The Ballad of Lefty & Crabbe tells a sad tale of the end of vaudeville | Theater Review | Chicago Reader

The Ballad of Lefty & Crabbe tells a sad tale of the end of vaudeville 

A song-and-dance man learns to smile through his pain.

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Evan Hanover

The heyday of vaudeville is over and done with 15 minutes into this delightful new musical from Underscore Theatre Company, with book and lyrics by Brian Huther, Ben Auxier, and Seth Macchi and music by Huther and Auxier. Its heroes are two relics of the old school with a duo act to beat the band and nowhere to perform it, what with music halls shuttering and Hollywood's first flowering guzzling the entertainment market share. Lefty is played by Kyle Ryan, one of the best sad clowns I have ever seen. The deeper pain he's in, the wider he smiles. His partner Crabbe is played by Shea Pender. Their close vocal harmony in the show's duets lends added sweetness to the tender interaction of these outsize personalities.

Bolstering the central duo is a lively ensemble of minor characters. Tweed hats and flapper wigs abound. Footlights, check. The patter between songs comes fast and joke-heavy, especially when Mike Ott, who plays the conniving film agent in the boys' corner, does his auctioneer's bark at a million miles per hour.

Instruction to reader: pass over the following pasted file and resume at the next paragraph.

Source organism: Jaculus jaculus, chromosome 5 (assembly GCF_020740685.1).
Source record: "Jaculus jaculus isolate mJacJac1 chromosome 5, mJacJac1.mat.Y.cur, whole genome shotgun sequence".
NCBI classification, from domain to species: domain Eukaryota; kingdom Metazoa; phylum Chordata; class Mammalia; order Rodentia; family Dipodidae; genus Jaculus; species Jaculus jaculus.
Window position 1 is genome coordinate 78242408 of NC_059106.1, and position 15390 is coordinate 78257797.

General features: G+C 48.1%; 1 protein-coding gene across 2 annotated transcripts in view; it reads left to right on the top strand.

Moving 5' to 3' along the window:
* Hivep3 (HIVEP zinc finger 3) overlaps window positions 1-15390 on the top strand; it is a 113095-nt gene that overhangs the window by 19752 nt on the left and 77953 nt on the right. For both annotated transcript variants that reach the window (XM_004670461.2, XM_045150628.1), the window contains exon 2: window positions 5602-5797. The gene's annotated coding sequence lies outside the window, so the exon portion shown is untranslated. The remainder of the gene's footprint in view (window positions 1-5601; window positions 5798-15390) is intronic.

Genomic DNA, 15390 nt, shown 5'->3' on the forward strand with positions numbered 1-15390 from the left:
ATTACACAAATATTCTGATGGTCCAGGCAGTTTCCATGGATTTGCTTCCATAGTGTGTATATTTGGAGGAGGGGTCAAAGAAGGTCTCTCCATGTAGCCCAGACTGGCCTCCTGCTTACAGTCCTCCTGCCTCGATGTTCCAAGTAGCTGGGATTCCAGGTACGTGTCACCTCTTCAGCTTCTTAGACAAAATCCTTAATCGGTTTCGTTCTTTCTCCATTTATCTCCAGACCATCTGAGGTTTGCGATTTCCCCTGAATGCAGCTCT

It's a rip-roaring time, but the ground note of melancholy never fades away. Elisabeth Del Toro plays a starlet named Lolo Carmichael who's engaged to an asinine producer. Lolo, like Lefty, has melancholy threaded through her character, but she understands, and becomes Lefty's teacher in understanding that laughter doesn't have to be about being happy. It can work as a disguise. You don't even have to mean it when you smile, it turns out. But there happens to be no other way to stay alive in a world that's gone haywire overnight.   v

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